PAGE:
AEG Elektroprisen 2017 (Photo: DTU)

Electrotechnology researcher receives AEG Elektron Award

Electrotechnology Electronics
The AEG Elektron Award has just been awarded, this year to Associate Professor Arnold Knott from DTU Electrical Engineering.

On 18 September, Associate Professor Arnold Knott received the award and an accompanying cheque for DKK 50,000.

Arnold Knott conducts research and teaches within traditional electrotechnology—electronics and circuitry for processing signals and power—after starting his career working in the industry. Here, he was already at the forefront of developments when he implemented the class-D audio power amplifier in the automotive industry in Germany. This led to an association with DTU, where fundamental discoveries where subsequently made.

Arnold Knott has been employed at DTU since 2007, and was made an associate professor in 2013.

Miniaturization of power supplies
The focus of Arnold Knott’s research is making power supplies very, very small and thereby less expensive, so that Danish industry can continue to be competitive and DTU can maintain its leading position in the field. Arnold has headed this research as a leading researcher and been in charge of work packages for various research, innovation, and development projects—all with extensive participation by industry.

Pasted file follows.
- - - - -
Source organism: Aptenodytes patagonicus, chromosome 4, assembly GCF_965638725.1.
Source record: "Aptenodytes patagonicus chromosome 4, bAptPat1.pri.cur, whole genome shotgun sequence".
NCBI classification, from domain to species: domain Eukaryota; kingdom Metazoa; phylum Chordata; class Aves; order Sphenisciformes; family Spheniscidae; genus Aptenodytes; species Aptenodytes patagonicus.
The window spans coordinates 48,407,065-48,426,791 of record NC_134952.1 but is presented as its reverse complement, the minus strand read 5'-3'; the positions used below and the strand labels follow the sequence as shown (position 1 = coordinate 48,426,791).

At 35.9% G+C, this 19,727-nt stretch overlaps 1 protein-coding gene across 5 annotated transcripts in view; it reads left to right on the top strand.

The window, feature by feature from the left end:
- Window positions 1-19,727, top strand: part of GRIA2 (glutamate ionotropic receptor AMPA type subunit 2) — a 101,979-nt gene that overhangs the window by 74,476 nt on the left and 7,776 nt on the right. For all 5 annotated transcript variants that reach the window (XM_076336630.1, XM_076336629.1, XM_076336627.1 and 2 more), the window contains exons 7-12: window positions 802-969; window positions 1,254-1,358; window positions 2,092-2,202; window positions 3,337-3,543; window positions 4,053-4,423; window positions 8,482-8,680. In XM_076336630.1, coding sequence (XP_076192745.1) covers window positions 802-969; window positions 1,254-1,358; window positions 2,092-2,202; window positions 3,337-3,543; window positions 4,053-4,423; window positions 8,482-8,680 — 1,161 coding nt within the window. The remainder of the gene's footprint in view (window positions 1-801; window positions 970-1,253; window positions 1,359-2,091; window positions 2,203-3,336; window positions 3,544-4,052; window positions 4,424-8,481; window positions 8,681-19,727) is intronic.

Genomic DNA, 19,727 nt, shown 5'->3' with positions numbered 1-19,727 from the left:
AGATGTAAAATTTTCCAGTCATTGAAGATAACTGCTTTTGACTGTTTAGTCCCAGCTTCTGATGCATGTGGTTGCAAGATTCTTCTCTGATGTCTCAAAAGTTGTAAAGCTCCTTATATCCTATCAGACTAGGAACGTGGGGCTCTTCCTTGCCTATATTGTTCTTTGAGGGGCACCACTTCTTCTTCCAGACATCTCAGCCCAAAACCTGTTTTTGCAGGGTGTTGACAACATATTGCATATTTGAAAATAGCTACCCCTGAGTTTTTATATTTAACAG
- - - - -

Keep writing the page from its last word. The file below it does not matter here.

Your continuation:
Arnold Knott has supervised more than 100 bachelor’s and master’s student projects and 14 PhD projects. He is a very competent, committed, and motivating lecturer, who is highly regarded by the students—even though he is demanding and makes sure that every single student has a complete grasp of all the concepts.

“Arnold Knott is receiving the AEG Elektron Award 2017 on the basis of his extensive research into class-D amplifiers and power supplies. Arnold is a leading expert in this field in the Electronics group at DTU Electrical Engineering, and is known worldwide for his work. In recent years,Arnold’s focus has been on reducing power supplies for very small form factors. This part of Arnold’s work has been realized in two projects—‘Tiny Power’ and the EU project ‘LEDLUM’—where Arnold has been the driving force. In addition, over the years Arnold has supervised more than 100 thesis projects, and he is very popular with students,” said Head of DTU Electrical Engineering Kristian Stubkjær at the award ceremony.

AEG Elektronprisen 2017 (Photo: DTU)